August 9, 2021
Engineer turns error detection into 'secret language' for data security
Research into software error detection has led one Sandia National Laboratories engineer to develop a method—it works like two friends who speak their own language—to enhance the protection of digital content like email and social media messaging.
Celestino Corral is an electrical engineer who began working on error detection in digital code in 2018. Error detection is used in every electronic message sent between people, embedded in the code for that transmission.
"Let's say I want to send a message to someone. I want to make sure everything in that message is received exactly by that person," Corral explained. "A bit of code is generated for that message from the content of that specific message, which travels with the content to the recipient."
If the code behind the message seen by the receiver isn't the same one generated by the sender, there is at least one error.
Corral said errors in the code are "more common than most people think," however, there are limits to even the most robust form of error checking.
"So I began to ask where the weaknesses are," Corral said. "I thought about giving the system a fault and trying to figure out when we miss it. My original goal was to look at how can we reduce the risk of undetected errors."
But Corral discovered something else along the way.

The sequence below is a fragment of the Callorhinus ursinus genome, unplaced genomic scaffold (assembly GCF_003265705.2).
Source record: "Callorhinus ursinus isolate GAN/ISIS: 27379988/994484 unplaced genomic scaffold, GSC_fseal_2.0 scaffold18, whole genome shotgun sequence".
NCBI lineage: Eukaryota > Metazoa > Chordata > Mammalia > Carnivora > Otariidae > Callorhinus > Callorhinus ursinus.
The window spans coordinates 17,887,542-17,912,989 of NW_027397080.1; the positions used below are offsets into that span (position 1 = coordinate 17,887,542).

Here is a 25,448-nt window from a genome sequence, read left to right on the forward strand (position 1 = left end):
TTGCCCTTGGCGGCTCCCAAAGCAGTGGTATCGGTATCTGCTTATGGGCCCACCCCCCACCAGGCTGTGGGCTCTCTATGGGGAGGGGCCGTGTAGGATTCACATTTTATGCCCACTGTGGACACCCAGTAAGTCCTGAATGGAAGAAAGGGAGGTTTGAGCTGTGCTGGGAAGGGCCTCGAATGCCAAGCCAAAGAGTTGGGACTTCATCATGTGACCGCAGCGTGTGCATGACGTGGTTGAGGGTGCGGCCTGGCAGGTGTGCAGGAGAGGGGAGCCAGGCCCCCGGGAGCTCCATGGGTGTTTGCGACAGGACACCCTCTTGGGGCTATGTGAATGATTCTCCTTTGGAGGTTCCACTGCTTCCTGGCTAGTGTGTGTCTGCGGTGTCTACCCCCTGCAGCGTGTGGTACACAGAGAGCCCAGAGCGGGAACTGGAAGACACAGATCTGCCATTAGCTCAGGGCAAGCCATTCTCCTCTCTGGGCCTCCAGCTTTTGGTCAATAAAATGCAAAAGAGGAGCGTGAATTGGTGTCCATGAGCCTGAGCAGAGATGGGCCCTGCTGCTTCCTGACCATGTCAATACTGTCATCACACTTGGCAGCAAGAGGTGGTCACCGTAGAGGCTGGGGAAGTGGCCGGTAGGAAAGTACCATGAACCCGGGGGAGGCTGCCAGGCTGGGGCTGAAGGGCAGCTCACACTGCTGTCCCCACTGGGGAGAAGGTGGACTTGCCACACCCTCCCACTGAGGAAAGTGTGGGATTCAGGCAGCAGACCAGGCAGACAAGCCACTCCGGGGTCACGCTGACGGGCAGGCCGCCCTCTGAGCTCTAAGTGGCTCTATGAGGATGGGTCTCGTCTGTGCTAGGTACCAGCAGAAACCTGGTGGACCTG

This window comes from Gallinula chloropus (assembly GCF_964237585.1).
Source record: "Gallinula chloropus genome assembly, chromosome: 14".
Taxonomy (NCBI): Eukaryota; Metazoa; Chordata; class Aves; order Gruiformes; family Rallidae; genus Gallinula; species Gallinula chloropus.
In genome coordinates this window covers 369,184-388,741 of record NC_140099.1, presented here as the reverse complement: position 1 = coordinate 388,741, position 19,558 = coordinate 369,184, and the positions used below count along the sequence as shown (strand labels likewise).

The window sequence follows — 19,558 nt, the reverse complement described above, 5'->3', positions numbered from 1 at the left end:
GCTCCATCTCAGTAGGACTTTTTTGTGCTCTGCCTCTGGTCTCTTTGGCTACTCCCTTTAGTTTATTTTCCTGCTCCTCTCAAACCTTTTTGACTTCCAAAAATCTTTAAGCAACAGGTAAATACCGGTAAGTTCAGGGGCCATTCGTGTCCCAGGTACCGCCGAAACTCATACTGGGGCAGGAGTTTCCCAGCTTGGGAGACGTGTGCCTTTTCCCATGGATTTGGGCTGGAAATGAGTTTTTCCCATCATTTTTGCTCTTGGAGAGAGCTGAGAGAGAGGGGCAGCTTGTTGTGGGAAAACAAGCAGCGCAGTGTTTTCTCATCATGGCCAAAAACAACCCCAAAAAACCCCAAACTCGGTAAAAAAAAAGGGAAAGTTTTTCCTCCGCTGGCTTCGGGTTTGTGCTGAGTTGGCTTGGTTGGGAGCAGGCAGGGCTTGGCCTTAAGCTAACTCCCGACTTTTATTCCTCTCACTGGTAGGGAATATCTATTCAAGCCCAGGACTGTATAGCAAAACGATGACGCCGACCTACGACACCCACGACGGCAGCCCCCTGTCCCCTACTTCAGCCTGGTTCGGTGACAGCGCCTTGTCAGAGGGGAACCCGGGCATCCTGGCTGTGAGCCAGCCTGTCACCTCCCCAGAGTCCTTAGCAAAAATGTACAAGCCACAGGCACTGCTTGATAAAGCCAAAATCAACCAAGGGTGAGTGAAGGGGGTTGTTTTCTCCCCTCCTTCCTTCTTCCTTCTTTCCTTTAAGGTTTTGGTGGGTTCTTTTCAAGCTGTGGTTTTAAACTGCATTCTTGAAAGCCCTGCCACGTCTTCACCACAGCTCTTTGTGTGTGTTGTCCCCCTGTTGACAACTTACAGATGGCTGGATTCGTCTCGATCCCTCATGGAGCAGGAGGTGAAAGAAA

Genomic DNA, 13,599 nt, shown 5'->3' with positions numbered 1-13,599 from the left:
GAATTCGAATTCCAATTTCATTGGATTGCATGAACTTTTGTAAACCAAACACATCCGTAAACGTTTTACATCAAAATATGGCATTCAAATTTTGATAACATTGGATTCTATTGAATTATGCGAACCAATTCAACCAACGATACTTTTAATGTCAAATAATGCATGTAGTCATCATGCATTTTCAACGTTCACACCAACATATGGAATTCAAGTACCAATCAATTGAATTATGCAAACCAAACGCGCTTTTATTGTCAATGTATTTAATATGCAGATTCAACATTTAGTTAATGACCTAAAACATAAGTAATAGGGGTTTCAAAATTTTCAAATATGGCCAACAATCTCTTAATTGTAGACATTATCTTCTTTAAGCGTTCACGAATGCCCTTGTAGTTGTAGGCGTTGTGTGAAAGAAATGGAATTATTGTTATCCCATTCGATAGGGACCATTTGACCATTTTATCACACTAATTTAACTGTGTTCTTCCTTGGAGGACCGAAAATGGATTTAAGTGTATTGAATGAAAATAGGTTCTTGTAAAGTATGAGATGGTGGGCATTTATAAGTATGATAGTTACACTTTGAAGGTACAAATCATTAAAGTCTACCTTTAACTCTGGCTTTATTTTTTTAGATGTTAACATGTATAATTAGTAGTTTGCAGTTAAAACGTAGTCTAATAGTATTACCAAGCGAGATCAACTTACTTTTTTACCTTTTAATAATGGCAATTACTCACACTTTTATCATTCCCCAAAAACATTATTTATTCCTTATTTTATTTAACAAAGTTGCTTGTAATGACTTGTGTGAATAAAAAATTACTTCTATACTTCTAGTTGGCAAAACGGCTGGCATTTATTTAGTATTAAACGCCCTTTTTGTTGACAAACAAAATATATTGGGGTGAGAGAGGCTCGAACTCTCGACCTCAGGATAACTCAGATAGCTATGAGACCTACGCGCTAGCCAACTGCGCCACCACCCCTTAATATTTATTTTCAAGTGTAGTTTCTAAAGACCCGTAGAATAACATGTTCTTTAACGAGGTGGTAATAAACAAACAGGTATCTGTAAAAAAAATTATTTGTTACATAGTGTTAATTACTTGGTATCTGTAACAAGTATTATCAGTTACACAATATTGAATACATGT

"If someone is 'listening in' on my data, you can use different error-detection methods for each piece of content," he said. "The 'listener' will have to spend more time trying to figure out each way the error detection is used. I can also introduce intentional (or artificial) errors into the message that result in the same code. Eavesdroppers won't know about them and will be unable to read the message without fixing those specific errors."
Corral said manipulating error detection is a known practice, but it hasn't been used in this way to provide another layer of obfuscation and keep others from reading and using data.
"Think of it like two friends who decide to use a secret meaning behind common words only they know, and others don't," he explained. "The content is authentic and relevant to them, but gibberish and useless to others. Adding the wrinkle of introducing artificial errors may be considered a type of key during the error-detection process, and this would be the secret shared only between the source and recipient."
He says the method isn't encryption—which is deliberately scrambling the message or encoding it—but can be useful to prevent unauthorized persons from learning anything useful from online data. Basically, the method allows one to benefit from error detection and improved security at the same time.